Traditional vs neobank – where does banking go from here?
The constant influx of online, digital-only banks (neobanks) over the past decade has brought with it ongoing disruption to the banking industry which has revolutionised the service that providers now offer their customers. The impact of these challenger banks has put the traditional banks on the backfoot, chasing the innovation that is attracting and retaining growing numbers of customers to the neobank phenomena.
However, with the precedent for rapid innovation being set by neobanks, what does the future hold, and are both types of bank at risk of going too far – distancing themselves from their original core propositions that attracted customers to begin with?
The risk of innovation in banking
A lot of the attraction towards the neobanks comes from the modern and digitally native features they offer which has improved functionality, customer service and accessibility to previously unseen levels. These improvements could be seen as ‘low-risk’ as they have not fundamentally impacted the financial services these banks offer to customers, but more so the way in which customers and the banks communicate. However, pressures to constantly innovate could see both traditional and neobanks foray into new territory, such as the use of digital assets and crypto. We are already seeing this in some cases, with Visa announcing its partnerships with over 65 crypto wallet providers.
The risks and rewards involved in this level of innovation are plentiful. The more banks invest into alternative forms of finance and assets, the more distance they put between themselves and their original offering, as a reliable custodian of the customers finances. On the other hand, such innovation may offer the opportunity to enhance the customer experience and ultimately solidify customer retention in the longer term.
Where do consumers want improvement?
At GFT, we conduct quarterly assessments and research into how effective and impactful the current banking experience is for bank customers. Our latest Banking Disruption Index examined the sentiments of Brits when they are spending money abroad; their knowledge of foreign spending charges imposed by their bank and their experience with modern banking customer services when overseas.
The data showed that just over a quarter (26%) of consumers understand their banking providers’ fees for spending abroad. The research also found that 32% of consumers do not think that their banks’ current fees are fair and reasonable, and a further 38% admit to not even knowing what the fees are.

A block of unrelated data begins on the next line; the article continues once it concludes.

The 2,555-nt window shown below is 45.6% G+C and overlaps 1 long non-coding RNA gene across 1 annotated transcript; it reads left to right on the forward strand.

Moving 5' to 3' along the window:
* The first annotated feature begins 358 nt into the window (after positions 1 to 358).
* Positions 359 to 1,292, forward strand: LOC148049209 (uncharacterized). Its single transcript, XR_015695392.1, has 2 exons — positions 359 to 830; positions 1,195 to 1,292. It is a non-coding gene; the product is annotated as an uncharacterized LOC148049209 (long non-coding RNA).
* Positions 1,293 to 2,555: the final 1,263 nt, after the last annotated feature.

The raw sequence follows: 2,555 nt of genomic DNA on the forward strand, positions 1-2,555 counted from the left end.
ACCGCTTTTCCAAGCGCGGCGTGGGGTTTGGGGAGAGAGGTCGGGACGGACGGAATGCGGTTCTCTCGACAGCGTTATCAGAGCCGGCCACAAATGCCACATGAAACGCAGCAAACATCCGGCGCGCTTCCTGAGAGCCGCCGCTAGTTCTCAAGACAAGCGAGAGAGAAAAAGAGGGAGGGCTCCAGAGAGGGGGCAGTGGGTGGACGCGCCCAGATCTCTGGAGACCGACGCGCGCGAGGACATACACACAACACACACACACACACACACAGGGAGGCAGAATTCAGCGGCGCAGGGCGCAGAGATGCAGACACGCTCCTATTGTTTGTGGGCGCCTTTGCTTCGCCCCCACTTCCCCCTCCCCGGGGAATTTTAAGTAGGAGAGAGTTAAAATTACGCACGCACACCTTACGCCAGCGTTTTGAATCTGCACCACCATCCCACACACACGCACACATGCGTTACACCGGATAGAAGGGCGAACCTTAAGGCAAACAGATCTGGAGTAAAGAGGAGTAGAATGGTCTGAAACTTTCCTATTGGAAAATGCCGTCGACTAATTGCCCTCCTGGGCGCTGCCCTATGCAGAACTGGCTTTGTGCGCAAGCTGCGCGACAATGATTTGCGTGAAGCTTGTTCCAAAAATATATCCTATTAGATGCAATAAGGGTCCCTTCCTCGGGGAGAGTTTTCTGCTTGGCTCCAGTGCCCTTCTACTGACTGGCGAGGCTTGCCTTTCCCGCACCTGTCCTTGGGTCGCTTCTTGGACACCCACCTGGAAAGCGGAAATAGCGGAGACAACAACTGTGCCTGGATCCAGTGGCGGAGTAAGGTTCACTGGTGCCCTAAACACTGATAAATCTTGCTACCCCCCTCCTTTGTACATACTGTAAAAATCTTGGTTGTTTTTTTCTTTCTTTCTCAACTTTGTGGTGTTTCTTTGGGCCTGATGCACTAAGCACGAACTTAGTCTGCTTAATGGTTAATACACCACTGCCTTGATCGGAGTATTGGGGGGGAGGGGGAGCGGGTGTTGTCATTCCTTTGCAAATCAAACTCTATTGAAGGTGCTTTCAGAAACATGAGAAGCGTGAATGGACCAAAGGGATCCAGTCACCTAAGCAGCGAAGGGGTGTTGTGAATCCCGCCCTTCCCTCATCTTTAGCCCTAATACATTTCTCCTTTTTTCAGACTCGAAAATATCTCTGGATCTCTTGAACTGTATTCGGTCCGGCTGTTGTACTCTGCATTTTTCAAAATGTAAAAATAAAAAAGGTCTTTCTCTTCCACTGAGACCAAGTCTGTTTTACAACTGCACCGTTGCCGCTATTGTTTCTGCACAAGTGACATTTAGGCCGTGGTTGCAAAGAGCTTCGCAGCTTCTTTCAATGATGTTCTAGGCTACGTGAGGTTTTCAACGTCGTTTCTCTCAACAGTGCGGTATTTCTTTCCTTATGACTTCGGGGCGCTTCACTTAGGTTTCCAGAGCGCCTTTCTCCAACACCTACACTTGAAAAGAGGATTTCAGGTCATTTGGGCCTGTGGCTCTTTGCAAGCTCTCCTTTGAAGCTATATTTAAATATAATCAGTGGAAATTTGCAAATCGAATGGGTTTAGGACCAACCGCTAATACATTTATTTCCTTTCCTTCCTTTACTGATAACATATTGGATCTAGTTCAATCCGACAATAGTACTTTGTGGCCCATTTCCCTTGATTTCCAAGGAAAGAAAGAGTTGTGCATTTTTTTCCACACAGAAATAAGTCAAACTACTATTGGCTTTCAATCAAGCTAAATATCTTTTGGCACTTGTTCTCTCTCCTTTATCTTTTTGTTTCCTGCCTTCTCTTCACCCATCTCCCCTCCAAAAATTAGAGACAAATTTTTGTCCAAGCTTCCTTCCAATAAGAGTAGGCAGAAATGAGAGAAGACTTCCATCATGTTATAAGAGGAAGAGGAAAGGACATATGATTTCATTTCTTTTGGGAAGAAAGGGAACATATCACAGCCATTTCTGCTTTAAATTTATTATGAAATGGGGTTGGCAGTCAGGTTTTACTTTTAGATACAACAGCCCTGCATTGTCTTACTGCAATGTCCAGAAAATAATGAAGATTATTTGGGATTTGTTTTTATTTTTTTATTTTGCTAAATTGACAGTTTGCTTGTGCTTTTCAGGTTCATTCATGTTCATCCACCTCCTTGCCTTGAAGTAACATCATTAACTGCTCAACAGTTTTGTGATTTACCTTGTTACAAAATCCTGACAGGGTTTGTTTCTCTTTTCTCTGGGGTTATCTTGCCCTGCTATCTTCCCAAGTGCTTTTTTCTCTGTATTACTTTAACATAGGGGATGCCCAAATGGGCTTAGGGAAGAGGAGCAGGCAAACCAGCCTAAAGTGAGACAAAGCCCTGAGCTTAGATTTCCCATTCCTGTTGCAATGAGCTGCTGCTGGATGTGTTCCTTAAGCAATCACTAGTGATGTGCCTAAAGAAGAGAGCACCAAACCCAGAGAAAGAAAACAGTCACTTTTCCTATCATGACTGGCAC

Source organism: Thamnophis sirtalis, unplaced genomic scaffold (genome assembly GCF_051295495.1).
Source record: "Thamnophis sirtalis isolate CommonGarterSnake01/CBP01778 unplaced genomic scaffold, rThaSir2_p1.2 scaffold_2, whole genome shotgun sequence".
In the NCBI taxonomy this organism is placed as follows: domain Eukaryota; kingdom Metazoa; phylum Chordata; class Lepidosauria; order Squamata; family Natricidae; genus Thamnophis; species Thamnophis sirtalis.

These stats paint an image of a consumer that is either oblivious to or unhappy about their current foreign spending charges. With this in mind, what could both the traditional and neobanks do to help improve consumer experience when it comes to spending abroad?
The zero charges on card purchases when spending abroad was a major selling point for the neobanks when they first launched, and it is clear from the research that this continues to be so today – particularly for the ‘millennial’ and ‘gen z’ age groups. Over a quarter of 25-34-year-olds (28%) and a quarter of 16-24-year-olds (25%) rely on their neobank card to make payments whilst abroad. In fact, it is the more popular choice for both age groups compared to cards from traditional banks.
From our latest data, we know that 28% of digital banking users want real-time currency exchange rates accessible through their banking app. A quarter (25%) of digital banking users wanted both the ability to pay in GBP or local currency from different ‘pots’ in their account, as well as better transparency over transaction and exchange charges. This call for increased clarity on charges is indicative of an industry (and financial institutions) that could be doing more to help support their customers, especially during a time of heightened financial strain. This could not be clearer than from data which shows that 25% of consumers want their bank to provide better transparency over transaction and exchange charges.
With the summer quickly approaching and Brits preparing to travel abroad in their thousands, banks would be wise to look at the number of ways in which they can improve the clarity of their fees as well as improve their customer service ahead of this time.
The conversation and healthy competition between the traditional and the neobanks is still very much in its infancy. Whilst there will always be room for both in the banking sector, it is clear that neobanks have cultivated a strong sense of cost-saving already in their short tenure in the industry, especially when it comes to spending abroad. This sentiment was captured in GFTs latest survey with 39% of consumers opting to use a neobank when abroad as they believe it offers the lowest fees.
It will be interesting in the coming months to see how the continued competition between the traditional and neobanks spurs a new era of enhanced banking services, aided by innovative new technology. As for now, the jury is very much still out on who has the upper hand as we enter what is sure to be an extremely busy holiday season.
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